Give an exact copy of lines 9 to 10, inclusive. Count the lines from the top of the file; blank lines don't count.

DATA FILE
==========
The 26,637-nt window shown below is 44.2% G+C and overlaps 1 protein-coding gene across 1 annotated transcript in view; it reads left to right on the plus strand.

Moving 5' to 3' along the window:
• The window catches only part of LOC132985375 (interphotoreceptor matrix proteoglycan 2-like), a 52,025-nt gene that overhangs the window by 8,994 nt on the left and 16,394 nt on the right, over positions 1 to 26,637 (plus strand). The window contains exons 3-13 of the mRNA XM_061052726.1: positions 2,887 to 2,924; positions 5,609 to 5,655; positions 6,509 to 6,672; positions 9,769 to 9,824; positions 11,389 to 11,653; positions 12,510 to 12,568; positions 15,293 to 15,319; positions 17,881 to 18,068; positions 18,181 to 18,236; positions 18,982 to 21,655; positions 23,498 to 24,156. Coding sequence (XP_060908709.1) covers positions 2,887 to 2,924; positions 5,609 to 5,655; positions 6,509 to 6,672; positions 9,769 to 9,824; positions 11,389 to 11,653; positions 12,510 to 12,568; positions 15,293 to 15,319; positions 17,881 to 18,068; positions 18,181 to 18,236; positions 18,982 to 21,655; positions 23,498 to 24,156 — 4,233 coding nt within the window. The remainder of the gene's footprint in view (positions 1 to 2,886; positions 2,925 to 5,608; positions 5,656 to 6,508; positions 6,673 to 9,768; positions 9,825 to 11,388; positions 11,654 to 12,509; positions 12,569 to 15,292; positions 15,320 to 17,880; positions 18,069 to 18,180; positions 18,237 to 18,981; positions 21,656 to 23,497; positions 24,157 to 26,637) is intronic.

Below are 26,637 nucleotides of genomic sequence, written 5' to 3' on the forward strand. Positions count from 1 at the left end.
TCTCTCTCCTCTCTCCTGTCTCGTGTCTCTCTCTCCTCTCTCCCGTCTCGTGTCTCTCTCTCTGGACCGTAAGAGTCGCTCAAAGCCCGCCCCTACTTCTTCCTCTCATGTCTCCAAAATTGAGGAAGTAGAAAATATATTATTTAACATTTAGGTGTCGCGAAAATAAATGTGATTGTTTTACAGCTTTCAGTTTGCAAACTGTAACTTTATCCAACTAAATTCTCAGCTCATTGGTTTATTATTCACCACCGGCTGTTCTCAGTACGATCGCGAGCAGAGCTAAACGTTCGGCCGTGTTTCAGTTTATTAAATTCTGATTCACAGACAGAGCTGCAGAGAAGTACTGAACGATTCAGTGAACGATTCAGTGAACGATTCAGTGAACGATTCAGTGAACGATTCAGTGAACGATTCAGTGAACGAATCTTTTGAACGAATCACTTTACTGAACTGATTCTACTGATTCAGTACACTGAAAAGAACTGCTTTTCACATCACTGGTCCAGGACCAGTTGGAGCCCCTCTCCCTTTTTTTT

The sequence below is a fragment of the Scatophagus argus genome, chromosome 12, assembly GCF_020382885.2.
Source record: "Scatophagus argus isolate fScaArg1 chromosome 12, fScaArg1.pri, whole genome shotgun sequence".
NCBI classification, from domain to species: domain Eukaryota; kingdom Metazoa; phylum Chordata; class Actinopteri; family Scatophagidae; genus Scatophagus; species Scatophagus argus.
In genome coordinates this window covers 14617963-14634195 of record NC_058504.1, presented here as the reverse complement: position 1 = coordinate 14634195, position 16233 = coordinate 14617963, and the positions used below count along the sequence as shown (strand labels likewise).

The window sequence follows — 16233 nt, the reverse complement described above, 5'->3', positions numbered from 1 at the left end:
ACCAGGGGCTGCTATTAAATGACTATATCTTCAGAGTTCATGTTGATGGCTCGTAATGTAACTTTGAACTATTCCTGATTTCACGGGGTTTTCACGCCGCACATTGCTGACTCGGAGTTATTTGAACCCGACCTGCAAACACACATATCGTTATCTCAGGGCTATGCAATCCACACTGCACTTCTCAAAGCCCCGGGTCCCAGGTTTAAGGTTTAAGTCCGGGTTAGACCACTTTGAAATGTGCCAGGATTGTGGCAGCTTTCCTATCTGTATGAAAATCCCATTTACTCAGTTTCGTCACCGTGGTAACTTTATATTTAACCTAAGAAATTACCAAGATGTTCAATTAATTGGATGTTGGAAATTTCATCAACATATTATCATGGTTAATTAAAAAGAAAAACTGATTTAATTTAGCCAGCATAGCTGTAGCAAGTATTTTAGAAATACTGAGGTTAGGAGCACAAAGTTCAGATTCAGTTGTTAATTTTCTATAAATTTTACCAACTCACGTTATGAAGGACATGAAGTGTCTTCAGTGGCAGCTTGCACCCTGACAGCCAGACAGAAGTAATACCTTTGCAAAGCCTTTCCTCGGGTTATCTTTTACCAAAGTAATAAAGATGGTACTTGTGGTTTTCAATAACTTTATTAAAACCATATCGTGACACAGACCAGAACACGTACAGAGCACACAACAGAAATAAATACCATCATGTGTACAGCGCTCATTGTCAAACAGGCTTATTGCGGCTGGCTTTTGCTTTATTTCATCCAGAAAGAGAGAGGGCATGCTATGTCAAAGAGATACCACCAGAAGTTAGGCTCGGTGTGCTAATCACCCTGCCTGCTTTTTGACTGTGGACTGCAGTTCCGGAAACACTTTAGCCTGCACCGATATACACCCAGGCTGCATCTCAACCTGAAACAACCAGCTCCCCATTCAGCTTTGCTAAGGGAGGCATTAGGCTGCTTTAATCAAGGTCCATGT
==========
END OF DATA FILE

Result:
In genome coordinates this window covers 14617963-14634195 of record NC_058504.1, presented here as the reverse complement: position 1 = coordinate 14634195, position 16233 = coordinate 14617963, and the positions used below count along the sequence as shown (strand labels likewise).

The window sequence follows — 16233 nt, the reverse complement described above, 5'->3', positions numbered from 1 at the left end: